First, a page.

This struck me as incredible. It also struck me as something that made a whole lot of sense but was that much more intriguing when looked at from within the functions and chemical balance of the brain.
But what struck me most was the profound simplicity of this data that was relevant to the most vital part of our being; our relationships with others. Aside from being useful knowledge to be aware of in dating and marriage, this was applicable to how we relate to people in general.
Love is a verb, an action.
We love people by not only caring for them, but showing our care in ways they understand. We also show love to people by doing things that activate and cultivate that relationship.
For example, I adore my father. I want to love him well and be the best daughter I can be. My dad loves to talk about sports, especially golf. He lights up at the opportunity to talk about his day on the course. I don’t always want to listen, but by doing so and choosing to make what is important to him important to me, my dad gets to have a moment of fulfillment and I get to love him by putting his interest above my own.
When I feel far from God or distant in my relationship with Him, I seek Him through His Word, prayer, or other things that cause me to feel closer and more connected.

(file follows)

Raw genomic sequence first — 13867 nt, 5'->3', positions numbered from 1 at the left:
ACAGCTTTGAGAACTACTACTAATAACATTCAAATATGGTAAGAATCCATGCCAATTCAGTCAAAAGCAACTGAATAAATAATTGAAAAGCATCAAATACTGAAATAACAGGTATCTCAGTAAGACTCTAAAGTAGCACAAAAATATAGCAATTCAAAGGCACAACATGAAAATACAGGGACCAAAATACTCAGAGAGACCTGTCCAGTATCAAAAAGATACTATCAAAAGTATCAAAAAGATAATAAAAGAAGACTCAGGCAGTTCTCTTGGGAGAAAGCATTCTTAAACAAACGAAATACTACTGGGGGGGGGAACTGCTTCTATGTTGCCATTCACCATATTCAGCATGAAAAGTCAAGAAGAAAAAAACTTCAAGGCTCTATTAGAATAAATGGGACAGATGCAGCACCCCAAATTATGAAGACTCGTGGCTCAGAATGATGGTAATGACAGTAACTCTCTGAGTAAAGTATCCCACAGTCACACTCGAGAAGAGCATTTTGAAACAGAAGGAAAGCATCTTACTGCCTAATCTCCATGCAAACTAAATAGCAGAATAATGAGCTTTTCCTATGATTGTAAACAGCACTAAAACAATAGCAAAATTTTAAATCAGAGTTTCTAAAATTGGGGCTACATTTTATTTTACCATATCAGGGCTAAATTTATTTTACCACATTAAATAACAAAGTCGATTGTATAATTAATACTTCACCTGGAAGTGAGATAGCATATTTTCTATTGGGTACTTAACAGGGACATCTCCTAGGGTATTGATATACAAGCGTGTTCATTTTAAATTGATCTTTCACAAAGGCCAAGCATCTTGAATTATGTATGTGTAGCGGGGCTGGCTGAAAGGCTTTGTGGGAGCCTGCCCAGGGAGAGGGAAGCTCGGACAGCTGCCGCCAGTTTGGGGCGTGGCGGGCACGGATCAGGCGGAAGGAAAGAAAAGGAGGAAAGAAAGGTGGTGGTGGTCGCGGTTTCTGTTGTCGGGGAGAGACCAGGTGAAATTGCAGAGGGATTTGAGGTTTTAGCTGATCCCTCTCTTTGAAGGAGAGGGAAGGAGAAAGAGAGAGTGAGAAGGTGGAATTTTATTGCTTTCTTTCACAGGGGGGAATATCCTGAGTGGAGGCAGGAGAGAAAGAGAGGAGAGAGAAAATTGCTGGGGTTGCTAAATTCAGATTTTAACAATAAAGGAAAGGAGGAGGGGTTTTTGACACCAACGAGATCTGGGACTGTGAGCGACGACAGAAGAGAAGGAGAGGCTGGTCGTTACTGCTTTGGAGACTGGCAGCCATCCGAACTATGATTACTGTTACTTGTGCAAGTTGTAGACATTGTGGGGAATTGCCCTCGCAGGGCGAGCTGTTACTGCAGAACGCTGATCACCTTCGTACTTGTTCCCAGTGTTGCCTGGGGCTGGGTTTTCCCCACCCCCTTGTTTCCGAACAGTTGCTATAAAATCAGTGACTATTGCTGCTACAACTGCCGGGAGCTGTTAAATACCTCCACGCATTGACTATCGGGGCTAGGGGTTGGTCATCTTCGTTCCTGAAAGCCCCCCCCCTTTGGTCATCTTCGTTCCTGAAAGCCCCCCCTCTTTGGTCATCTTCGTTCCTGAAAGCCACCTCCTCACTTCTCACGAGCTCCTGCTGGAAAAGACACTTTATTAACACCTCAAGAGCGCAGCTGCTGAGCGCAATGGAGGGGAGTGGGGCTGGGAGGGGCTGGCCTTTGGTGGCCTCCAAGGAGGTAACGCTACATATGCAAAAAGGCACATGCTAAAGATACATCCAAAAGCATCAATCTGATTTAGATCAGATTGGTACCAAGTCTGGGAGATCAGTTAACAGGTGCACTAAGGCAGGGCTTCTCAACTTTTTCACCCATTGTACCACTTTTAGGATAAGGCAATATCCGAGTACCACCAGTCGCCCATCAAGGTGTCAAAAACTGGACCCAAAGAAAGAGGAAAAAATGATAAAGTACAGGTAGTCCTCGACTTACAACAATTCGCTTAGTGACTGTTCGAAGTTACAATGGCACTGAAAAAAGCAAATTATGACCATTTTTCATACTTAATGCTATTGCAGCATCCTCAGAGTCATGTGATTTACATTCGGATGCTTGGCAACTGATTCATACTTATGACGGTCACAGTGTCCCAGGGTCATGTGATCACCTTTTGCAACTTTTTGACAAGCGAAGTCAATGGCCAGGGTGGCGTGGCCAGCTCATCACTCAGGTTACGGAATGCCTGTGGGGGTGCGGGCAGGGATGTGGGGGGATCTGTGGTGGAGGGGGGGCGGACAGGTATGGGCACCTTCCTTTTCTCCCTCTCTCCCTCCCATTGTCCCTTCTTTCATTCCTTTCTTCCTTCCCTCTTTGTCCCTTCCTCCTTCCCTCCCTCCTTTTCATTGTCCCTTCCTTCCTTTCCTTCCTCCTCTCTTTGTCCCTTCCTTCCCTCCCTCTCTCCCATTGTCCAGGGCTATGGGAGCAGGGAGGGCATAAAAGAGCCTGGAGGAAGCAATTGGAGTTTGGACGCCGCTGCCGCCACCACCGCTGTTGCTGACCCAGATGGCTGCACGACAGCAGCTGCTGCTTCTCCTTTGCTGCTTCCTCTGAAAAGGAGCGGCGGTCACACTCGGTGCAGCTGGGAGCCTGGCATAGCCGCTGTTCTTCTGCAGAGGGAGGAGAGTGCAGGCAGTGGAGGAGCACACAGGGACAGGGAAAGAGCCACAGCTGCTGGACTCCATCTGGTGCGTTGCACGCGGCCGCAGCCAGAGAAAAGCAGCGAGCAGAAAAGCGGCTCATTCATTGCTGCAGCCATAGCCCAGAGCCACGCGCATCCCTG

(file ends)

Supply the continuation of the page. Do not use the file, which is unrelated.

My best friend loves surprises and sometimes just bringing by Starbucks can make her day. When life goes haywire and we can’t even find time to grab lunch together, sometimes a caring act in her language bridges that gap.
The little girl I nanny loves quality time spent reading princess books or playing with dolls. Sometimes when she is misbehaved and rebellious, a little quality time is what she needs and suddenly she feels loved and accepted and in turn is motivated to be kind to me and her siblings.
I could go on. But for the sake of not becoming more long-winded, you get the point.
We all tick to something different and need different things at different times. And we obviously love with more than just the chemicals in our brains, though studying these biological responses is pretty mind-blowing . But how impacting would it be if we used this insight to better and more intentionally love the people in our own lives?
Intentionally generating love is the biggest difference we can make in our world. It is more than a feeling, but a choice to put ourselves second and sacrifice for the sake of others.
My motivation to love is because I was first loved and shown the perfect example of love by Jesus Christ. He put Himself second and humbled Himself to the point of bearing a cross and bleeding His blameless blood on my guilty behalf. Love causes us to escape from ourselves and focus on others. And in a world that will one day fade, it is the power of love, the impact of love, and how we chose to love that will matter.
So today I propose a challenge to us all, one to put this force into drive in our own lives. Whatever that may look like for each of us individually, let it be measured by a willingness to put ourselves second and go the extra mile for those we are privileged to share life with.
Love does not just feel, love does.